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Article Title: Report on Steamboat Wrecks on Missouri River Full Citation: Capt H M Chittenden, “Report on Steamboat Wrecks on Missouri River,” Nebraska History 51 (1970): 16-23. URL of article: http://www.nebraskahistory.org/publish/publicat/history/full-text/NH1970StmbtWrecks.pdf Date: 6/22/2011 Article Summary: A list of steamboat wrecks which occurred on the Missouri River in the Nebraska area from the opening of steamboat navigation to the present time [1853 -1897], presented by Captain H M Chittenden, Corps of Engineers, for inclusion in the Corps of Engineers Annual Report. Includes chart and map, causes and descriptions of wrecks with brief analyses.
Cataloging Information: Names: Joseph LaBare, E H McFarland, J B Clarke, Joseph Fecto, E H Gould, John P Kaiser, William G Lingo, Grant Marsh, W R Massie, James O’Neal, W H Simms, George W Vaughan Keywords: Charles R Suter [snag boat]; Missouri River Pilots; Lloyd’s Steamboat Disasters Photographs / Images: Map, Names and Locations of Certain Steamboats wrecked on the Missouri River (Nebraska area, 1853-1897); the steamboat Benton wreck near Sioux City, July 18, 1867
/HIRAM WOOD NO.2, MARY E. BENNET,
BENTON NO.2, ANDREW S. BENNET,
f-^VINT STILLINGS.a PENINAH RIDGEPORT -ECLIPSE
^SUNSET ^ON CAMERON ATY P. KOUNTZ -CARRIE UG6ET
SEITZ, DAMSELL ONAWA, MARINER ALLATIN
BENTON NO. I CORA NO. 2
ADY GRACE ENERAL TERRY
MOLLIE DOZIER GENERAL GRANT MARY
^-LIZZIE CAMPBELL ISHOP ANSAS NTARIO
DACOTAH NO. I JOHNSON lALLAS
NAMES AND LOCATIONS OF CERTAIN STEAMBOATS WRECKED ON THE MISSOURI RIVER
(Nebraska Area, 1853-1897)
REPORT ON STEAMBOAT WRECKS ON MISSOURI RIVER
By CAPT. H. M. CHITTENDEN Corps of Engineers Missouri River Commission
Office of the Secretary St. Louis, Mo., June 30,1897
I have the honor to transmit herewith for incorporation in
the Annual Report a list of steamboat wrecks which have occurred on the Missouri River from the opening of steamboat navigation to the
present time. The preparation of this list, which received your verbal approval before it was begun, has entailed much more labor than was at first expected. The number of wrecks has been found to be greater than anticipated, and the deficient and conflicting data in many cases have involved considerable research to get at the correct facts.
In collecting this information a working list was first prepared by the aid of Capt. Joseph LaBarge, probably the oldest living pilot on the Missouri River, with over sixty years' experience, and Capt, E. H. McFarland of the snag boat Charles R. Suter. This list wasthen mailedto all surviving Missouri River Pilots whose length of service was such as to give them some historical knowledge of the river with a request for information under certain specified heads. This correspondence resulted in ten replies, more or less complete, from Capts. J. B. Clarke, Joseph Fecto, E. H. Gould, John P. Kaiser, William G. Lingo, Grant Marsh, W. R. Massie, James O'Neal, W. H. Simms and George W. Vaughan.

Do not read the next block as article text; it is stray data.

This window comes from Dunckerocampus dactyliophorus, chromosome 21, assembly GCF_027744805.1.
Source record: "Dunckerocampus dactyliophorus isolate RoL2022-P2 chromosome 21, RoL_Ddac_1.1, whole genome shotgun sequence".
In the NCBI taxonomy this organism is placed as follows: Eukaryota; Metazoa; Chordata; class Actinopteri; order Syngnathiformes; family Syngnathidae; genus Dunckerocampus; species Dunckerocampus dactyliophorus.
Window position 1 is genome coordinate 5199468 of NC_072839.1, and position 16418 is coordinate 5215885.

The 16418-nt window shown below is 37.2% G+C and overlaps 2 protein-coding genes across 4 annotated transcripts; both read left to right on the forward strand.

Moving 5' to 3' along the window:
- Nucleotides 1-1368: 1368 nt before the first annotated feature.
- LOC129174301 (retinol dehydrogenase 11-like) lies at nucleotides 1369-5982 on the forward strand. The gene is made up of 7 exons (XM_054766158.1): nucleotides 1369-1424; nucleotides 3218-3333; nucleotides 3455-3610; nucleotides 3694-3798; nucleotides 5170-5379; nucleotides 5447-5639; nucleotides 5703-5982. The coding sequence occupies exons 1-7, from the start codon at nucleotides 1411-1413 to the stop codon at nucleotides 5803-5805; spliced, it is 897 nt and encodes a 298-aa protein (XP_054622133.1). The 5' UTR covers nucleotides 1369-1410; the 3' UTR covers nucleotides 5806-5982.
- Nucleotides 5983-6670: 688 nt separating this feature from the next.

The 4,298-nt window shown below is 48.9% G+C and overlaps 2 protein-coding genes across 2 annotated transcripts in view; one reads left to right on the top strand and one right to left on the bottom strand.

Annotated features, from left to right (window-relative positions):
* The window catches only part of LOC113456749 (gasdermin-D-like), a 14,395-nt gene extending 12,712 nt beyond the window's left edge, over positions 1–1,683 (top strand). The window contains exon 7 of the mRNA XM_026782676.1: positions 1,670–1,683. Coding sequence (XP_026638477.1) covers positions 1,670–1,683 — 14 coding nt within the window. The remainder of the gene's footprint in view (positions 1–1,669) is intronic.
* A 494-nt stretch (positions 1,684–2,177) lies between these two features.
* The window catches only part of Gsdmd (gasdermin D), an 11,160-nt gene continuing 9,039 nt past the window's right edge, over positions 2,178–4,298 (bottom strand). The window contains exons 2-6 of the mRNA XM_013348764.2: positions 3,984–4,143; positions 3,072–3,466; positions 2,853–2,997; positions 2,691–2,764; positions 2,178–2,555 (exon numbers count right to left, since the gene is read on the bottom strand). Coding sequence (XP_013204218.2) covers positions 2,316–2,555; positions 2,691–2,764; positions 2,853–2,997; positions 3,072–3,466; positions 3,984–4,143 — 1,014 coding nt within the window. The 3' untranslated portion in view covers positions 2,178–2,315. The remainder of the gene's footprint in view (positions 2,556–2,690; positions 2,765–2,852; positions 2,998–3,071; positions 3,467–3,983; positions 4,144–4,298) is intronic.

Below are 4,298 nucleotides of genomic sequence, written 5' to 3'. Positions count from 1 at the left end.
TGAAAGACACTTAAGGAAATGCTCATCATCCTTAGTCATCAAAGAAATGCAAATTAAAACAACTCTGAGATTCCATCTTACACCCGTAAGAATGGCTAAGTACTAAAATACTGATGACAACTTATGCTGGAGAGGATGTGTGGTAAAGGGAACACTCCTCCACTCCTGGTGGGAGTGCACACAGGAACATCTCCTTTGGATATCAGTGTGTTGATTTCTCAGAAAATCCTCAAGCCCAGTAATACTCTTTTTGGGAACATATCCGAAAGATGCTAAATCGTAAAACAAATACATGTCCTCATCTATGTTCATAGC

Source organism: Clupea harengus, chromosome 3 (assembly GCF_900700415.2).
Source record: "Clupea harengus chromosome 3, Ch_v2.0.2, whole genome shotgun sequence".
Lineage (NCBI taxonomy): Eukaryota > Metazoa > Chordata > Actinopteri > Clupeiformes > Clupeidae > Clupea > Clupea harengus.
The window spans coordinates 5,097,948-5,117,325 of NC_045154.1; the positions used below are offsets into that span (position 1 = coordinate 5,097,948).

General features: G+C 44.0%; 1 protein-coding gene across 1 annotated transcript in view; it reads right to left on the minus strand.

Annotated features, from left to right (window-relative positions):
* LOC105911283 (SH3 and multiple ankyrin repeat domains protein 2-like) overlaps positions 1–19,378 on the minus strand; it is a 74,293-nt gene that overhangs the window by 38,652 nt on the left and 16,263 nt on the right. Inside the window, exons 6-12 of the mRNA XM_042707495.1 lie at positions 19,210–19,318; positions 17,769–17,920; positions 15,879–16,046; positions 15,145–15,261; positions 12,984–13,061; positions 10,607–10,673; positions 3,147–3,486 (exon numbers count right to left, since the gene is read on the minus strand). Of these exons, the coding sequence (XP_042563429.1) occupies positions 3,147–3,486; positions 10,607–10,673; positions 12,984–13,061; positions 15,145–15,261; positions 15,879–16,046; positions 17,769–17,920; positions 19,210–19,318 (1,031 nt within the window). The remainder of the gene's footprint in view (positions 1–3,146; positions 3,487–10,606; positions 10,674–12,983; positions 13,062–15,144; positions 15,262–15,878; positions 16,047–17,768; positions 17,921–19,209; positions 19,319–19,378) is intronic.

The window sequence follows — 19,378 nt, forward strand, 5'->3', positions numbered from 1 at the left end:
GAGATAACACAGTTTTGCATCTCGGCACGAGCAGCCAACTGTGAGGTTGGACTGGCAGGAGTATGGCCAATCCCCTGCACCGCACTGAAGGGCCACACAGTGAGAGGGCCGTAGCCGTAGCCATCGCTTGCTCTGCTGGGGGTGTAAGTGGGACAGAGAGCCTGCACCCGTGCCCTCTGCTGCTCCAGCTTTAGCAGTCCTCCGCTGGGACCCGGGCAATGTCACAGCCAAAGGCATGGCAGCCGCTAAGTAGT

Interest in the recently uncovered sunken steamboat Bertrand makes pertinent reprinting this 1897 report of Capt. Chittenden. It was one of twenty articles
published in a"Missouri River Number" ofNebraska History, VIII (January-
The information in these several communications was collected on
memorandum cards, one to each wreck, so as to bring all the data pertaining to each case into one group. From these cards the condensed descriptions have been prepared. Acknowledgements are due to those who have responded to the requests sent out as above described and
particularly to Capts. Joseph LaBarge and William G. Lingo. The long acquaintance of the former with the Missouri River navigation has supplied much information which would otherwise have been lost. Captain Lingo has rendered valuable assistance by searching the records of old St. Louis newspapers, the lists of steamboat disasters at the St. Louis Merchants'
Exchange, and such publications relating to the subject as could be found in the city libraries.
The list thus compiled is believed to be very nearly correct. Its publication may elicit a few errors, and possibly some additions, and it may be desirable to revise it at alater period. Such revision, however, can